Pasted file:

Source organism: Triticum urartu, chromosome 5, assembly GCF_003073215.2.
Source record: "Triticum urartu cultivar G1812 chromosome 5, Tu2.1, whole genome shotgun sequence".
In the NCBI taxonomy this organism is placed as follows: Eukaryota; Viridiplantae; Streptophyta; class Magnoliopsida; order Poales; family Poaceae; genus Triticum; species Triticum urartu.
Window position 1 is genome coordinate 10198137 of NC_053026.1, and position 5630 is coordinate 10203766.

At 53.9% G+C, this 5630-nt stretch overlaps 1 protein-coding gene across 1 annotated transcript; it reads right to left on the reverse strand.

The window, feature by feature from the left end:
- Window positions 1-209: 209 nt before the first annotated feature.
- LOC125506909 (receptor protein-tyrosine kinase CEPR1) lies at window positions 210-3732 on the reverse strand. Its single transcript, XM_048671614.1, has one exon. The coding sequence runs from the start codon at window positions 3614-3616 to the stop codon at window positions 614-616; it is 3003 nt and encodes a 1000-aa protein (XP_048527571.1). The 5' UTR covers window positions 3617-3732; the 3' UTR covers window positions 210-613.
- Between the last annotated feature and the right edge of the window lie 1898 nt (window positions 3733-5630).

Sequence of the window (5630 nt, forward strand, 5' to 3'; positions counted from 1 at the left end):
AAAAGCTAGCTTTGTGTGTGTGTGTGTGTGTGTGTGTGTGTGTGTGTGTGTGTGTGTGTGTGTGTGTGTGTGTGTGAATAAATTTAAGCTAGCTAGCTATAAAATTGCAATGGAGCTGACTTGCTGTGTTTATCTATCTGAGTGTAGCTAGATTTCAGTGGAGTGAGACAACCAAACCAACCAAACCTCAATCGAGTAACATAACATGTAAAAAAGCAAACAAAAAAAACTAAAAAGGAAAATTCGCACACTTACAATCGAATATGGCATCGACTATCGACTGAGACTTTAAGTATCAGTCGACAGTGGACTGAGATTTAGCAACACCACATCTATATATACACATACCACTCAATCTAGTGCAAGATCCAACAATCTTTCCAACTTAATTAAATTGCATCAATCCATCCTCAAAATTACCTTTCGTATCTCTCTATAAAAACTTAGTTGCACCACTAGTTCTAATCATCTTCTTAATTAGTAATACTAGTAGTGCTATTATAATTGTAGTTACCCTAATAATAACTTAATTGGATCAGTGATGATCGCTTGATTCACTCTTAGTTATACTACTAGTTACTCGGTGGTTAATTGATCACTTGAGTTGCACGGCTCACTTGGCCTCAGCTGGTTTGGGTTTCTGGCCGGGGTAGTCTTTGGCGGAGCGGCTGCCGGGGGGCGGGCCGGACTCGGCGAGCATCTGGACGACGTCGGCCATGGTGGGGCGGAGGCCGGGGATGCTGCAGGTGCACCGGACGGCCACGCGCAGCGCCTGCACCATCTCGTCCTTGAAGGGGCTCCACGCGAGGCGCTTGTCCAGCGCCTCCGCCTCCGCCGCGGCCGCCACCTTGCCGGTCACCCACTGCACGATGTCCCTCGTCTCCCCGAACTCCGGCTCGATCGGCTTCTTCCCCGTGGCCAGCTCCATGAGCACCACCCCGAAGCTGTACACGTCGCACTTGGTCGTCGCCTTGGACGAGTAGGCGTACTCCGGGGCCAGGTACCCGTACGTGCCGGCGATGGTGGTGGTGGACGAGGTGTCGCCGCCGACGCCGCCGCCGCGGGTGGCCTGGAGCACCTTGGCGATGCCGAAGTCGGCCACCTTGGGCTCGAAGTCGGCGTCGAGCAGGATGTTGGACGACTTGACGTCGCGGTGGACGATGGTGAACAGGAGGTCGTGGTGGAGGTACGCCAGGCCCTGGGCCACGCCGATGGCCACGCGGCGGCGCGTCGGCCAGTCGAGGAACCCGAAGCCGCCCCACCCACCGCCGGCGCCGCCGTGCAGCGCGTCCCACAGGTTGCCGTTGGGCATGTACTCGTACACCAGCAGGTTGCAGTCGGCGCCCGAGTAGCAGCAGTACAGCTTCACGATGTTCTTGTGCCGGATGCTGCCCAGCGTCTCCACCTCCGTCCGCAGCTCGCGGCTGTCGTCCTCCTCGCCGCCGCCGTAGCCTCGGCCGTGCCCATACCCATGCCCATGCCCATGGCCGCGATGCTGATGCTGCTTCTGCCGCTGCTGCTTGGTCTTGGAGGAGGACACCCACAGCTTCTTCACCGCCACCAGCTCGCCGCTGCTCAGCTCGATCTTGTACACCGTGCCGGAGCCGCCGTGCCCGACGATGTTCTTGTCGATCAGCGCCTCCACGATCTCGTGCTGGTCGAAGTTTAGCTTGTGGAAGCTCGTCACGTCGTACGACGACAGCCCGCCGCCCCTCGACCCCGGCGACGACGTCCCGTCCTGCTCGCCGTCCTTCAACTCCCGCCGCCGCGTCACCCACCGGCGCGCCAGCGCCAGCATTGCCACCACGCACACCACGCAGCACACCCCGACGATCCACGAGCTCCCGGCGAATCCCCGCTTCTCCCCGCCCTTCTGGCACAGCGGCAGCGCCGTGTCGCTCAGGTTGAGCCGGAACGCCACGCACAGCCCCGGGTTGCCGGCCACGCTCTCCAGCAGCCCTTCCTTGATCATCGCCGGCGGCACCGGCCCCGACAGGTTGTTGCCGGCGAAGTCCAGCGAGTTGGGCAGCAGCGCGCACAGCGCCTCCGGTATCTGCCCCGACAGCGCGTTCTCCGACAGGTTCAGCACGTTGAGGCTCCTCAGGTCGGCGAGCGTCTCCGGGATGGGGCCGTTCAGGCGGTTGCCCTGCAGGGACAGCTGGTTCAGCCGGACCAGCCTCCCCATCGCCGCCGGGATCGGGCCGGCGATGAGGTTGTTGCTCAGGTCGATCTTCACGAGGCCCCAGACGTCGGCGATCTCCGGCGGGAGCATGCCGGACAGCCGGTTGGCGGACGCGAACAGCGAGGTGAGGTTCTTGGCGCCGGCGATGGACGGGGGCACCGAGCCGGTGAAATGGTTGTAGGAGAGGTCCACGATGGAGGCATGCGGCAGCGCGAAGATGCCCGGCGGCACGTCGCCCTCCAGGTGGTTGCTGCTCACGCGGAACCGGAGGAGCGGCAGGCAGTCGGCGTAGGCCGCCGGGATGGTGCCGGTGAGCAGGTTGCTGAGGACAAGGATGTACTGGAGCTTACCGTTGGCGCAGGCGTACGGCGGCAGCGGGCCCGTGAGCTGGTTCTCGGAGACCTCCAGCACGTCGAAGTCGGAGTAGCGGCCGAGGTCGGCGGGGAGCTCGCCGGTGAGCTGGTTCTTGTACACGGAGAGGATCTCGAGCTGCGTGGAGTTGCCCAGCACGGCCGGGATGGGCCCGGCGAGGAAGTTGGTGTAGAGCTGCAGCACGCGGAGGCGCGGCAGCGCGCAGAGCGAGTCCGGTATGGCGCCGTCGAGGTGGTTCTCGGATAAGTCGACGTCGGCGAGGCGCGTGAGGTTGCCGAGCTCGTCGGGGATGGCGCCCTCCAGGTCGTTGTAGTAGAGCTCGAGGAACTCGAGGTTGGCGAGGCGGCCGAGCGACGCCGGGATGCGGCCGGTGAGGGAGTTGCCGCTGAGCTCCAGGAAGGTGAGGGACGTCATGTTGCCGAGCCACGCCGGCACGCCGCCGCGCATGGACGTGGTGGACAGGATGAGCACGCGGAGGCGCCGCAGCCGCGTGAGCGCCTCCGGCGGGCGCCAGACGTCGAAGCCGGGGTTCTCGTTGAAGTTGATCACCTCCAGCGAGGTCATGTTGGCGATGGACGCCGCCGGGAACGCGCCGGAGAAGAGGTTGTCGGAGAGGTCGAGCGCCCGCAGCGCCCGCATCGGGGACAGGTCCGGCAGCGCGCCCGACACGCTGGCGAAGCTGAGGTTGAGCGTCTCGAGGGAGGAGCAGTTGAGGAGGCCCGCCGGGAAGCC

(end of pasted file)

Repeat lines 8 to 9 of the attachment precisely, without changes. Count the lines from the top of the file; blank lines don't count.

- LOC125506909 (receptor protein-tyrosine kinase CEPR1) lies at window positions 210-3732 on the reverse strand. Its single transcript, XM_048671614.1, has one exon. The coding sequence runs from the start codon at window positions 3614-3616 to the stop codon at window positions 614-616; it is 3003 nt and encodes a 1000-aa protein (XP_048527571.1). The 5' UTR covers window positions 3617-3732; the 3' UTR covers window positions 210-613.
- Between the last annotated feature and the right edge of the window lie 1898 nt (window positions 3733-5630).